A hugely uninsured market. An interested and willing employer audience, especially where employee mental health support is concerned.
A familiarity with the need for – and the value of – advice thanks to auto-enrolment. And a growing number of individual protection intermediaries with an appetite to reach new markets; many with business owners already on their books.
All in all, it reads like a recipe for success. So, why are not more intermediaries diving into the group protection market?
The fear factor is holding them back, according to Roy McLoughlin, associate director at Cavendish Ware. He says: “I speak to numerous network advisers across the UK and there’s lots of interest in the group market, but there’s fear about how to approach corporates and what to do when you get there, especially where the ‘in’ is mental health and wellbeing support.”
At the same time, the opportunity is potentially “vast” he adds. “There is currently the biggest open door. SMEs are now seeking out information and solutions with regards to strategic mental health support. They’re curious as to how a benefit structure might help. There are also cross-selling opportunities. From things like key person and loan protection, the discussion can be extended to the protection and wellbeing of the company’s people.
“But advisers new to this definitely need support and training, because the fear factor dissipates with confidence and knowledge.”
Alan Knowles, managing director of Cura Financial Services, adds that there are some “incredible benefits” afforded by group risk to schemes of all sizes, such as free medical underwriting limits, which increase with the size of the scheme, the ability to insure huge amounts of people in one application, tax deductible premiums – on group life and group income protection – and rehabilitation / employee support programmes that are often built into these policies as standard.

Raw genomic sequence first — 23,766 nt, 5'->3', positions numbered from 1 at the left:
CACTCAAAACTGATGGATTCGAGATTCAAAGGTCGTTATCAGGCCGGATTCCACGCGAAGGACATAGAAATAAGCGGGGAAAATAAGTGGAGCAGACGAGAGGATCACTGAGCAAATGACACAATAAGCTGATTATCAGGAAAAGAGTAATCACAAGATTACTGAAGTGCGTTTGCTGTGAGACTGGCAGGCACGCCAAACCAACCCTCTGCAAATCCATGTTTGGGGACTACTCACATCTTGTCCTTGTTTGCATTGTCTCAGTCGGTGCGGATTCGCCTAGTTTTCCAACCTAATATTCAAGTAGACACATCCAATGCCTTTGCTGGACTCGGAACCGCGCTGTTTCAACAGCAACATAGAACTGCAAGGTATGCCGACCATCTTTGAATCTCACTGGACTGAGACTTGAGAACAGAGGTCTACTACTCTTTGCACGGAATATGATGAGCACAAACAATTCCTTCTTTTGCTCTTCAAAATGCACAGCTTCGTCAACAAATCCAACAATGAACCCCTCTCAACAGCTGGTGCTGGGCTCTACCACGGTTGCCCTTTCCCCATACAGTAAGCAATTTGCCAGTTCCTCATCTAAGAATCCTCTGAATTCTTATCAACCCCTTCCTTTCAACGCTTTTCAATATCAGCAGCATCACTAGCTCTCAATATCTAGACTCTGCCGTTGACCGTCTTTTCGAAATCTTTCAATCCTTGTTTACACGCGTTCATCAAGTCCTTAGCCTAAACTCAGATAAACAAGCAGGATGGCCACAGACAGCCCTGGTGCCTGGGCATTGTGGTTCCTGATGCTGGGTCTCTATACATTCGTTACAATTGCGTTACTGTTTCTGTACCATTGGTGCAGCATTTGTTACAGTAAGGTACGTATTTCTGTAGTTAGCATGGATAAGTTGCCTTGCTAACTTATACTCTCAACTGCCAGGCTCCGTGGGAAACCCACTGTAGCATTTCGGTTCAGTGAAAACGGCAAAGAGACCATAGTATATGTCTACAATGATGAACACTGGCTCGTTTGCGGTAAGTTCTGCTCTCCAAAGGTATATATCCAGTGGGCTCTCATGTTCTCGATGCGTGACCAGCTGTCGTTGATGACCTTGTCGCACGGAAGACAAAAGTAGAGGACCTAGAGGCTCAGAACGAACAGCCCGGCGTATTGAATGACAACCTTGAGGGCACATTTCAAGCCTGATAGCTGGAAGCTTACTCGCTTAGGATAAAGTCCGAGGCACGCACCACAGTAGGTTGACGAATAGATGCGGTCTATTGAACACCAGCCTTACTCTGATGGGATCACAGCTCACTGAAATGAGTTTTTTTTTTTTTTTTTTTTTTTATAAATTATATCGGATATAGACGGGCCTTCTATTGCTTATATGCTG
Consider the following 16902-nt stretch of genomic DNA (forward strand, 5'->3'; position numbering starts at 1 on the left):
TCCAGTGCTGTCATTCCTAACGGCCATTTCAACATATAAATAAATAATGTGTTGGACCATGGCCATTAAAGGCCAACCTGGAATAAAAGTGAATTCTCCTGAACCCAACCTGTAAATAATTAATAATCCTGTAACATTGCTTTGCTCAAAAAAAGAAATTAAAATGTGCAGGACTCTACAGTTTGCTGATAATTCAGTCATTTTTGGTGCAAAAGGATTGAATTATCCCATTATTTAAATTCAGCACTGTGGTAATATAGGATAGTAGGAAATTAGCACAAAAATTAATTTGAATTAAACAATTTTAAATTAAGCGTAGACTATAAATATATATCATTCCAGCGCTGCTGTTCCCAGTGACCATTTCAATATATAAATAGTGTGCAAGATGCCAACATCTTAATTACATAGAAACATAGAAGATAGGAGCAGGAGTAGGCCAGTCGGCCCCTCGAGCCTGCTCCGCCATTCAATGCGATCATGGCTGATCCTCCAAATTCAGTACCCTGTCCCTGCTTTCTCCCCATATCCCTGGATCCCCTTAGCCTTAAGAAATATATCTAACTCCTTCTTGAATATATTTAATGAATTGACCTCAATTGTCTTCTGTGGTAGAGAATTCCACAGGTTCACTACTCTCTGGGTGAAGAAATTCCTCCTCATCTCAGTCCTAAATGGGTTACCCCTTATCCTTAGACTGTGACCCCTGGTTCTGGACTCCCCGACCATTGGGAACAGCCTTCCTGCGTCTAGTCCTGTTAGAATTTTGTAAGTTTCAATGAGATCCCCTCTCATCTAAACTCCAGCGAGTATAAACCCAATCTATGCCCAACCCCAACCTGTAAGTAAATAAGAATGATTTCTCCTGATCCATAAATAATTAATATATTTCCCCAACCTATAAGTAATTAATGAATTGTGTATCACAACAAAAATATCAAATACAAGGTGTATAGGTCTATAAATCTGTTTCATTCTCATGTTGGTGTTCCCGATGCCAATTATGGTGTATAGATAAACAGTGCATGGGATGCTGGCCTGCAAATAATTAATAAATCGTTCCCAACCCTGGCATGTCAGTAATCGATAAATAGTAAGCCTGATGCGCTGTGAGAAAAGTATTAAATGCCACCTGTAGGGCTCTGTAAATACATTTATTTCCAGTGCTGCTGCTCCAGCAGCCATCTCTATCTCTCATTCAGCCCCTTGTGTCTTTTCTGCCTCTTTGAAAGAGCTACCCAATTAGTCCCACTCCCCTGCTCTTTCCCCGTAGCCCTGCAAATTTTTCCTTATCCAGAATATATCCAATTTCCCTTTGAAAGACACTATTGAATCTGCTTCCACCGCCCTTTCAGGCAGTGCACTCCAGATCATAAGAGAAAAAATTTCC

That said, the contracts might look a bit daunting at first, plus there are lots of complexities; with regards to the environments in which these products sit, as opposed to the products themselves, which are essentially the same, whether individual or group.
So official training and ongoing support is key. Also, some intermediaries may also find that moving from indemnity commission to level commission a bit of a shock, in the short term at least, adds Knowles. Although insurers are usually happy to pay fees. More on this later.
So, what’s the true extent of the opportunity? What are the hurdles? And how can intermediaries access the support and training they need?
There are currently around 1.4m ‘employing’ SMEs in the UK (out of an estimated total of 6m SMEs; 99.9 per cent of the business population, according to the Federation of Small Businesses).
Only around 11 per cent of the total UK workforce is covered by group income protection, and these are mainly people who work for the biggest corporations; that 0.1 per cent of the business population.